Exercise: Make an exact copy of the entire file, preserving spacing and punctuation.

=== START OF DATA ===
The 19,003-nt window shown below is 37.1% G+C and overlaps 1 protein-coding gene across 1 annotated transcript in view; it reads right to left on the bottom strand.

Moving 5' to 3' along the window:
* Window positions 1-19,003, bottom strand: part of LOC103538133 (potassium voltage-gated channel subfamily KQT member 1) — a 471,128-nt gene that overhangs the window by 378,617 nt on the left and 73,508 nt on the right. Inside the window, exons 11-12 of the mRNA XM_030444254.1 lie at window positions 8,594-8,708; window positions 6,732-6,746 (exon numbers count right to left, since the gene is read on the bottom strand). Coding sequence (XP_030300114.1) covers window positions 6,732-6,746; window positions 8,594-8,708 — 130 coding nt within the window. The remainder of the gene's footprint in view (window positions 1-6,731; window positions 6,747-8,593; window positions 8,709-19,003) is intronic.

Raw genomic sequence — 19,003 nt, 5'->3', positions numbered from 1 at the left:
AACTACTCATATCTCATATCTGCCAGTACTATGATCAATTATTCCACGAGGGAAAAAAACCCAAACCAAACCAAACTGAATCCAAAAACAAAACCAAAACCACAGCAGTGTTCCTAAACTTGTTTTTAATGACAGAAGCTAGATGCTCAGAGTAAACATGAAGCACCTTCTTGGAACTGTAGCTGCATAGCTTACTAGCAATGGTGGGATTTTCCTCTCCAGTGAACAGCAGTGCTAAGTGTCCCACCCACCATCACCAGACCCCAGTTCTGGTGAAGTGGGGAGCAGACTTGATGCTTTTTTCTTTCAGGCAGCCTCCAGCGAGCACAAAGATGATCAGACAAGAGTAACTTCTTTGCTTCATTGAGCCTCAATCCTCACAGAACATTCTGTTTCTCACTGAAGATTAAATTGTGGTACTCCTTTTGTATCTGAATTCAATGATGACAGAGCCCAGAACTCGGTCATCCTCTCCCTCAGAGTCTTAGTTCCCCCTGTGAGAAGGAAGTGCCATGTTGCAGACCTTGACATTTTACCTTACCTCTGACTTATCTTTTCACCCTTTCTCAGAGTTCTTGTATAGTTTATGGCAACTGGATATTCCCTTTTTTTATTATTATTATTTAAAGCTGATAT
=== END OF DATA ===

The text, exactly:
The 19,003-nt window shown below is 37.1% G+C and overlaps 1 protein-coding gene across 1 annotated transcript in view; it reads right to left on the bottom strand.

Moving 5' to 3' along the window:
* Window positions 1-19,003, bottom strand: part of LOC103538133 (potassium voltage-gated channel subfamily KQT member 1) — a 471,128-nt gene that overhangs the window by 378,617 nt on the left and 73,508 nt on the right. Inside the window, exons 11-12 of the mRNA XM_030444254.1 lie at window positions 8,594-8,708; window positions 6,732-6,746 (exon numbers count right to left, since the gene is read on the bottom strand). Coding sequence (XP_030300114.1) covers window positions 6,732-6,746; window positions 8,594-8,708 — 130 coding nt within the window. The remainder of the gene's footprint in view (window positions 1-6,731; window positions 6,747-8,593; window positions 8,709-19,003) is intronic.

Raw genomic sequence — 19,003 nt, 5'->3', positions numbered from 1 at the left:
AACTACTCATATCTCATATCTGCCAGTACTATGATCAATTATTCCACGAGGGAAAAAAACCCAAACCAAACCAAACTGAATCCAAAAACAAAACCAAAACCACAGCAGTGTTCCTAAACTTGTTTTTAATGACAGAAGCTAGATGCTCAGAGTAAACATGAAGCACCTTCTTGGAACTGTAGCTGCATAGCTTACTAGCAATGGTGGGATTTTCCTCTCCAGTGAACAGCAGTGCTAAGTGTCCCACCCACCATCACCAGACCCCAGTTCTGGTGAAGTGGGGAGCAGACTTGATGCTTTTTTCTTTCAGGCAGCCTCCAGCGAGCACAAAGATGATCAGACAAGAGTAACTTCTTTGCTTCATTGAGCCTCAATCCTCACAGAACATTCTGTTTCTCACTGAAGATTAAATTGTGGTACTCCTTTTGTATCTGAATTCAATGATGACAGAGCCCAGAACTCGGTCATCCTCTCCCTCAGAGTCTTAGTTCCCCCTGTGAGAAGGAAGTGCCATGTTGCAGACCTTGACATTTTACCTTACCTCTGACTTATCTTTTCACCCTTTCTCAGAGTTCTTGTATAGTTTATGGCAACTGGATATTCCCTTTTTTTATTATTATTATTTAAAGCTGATAT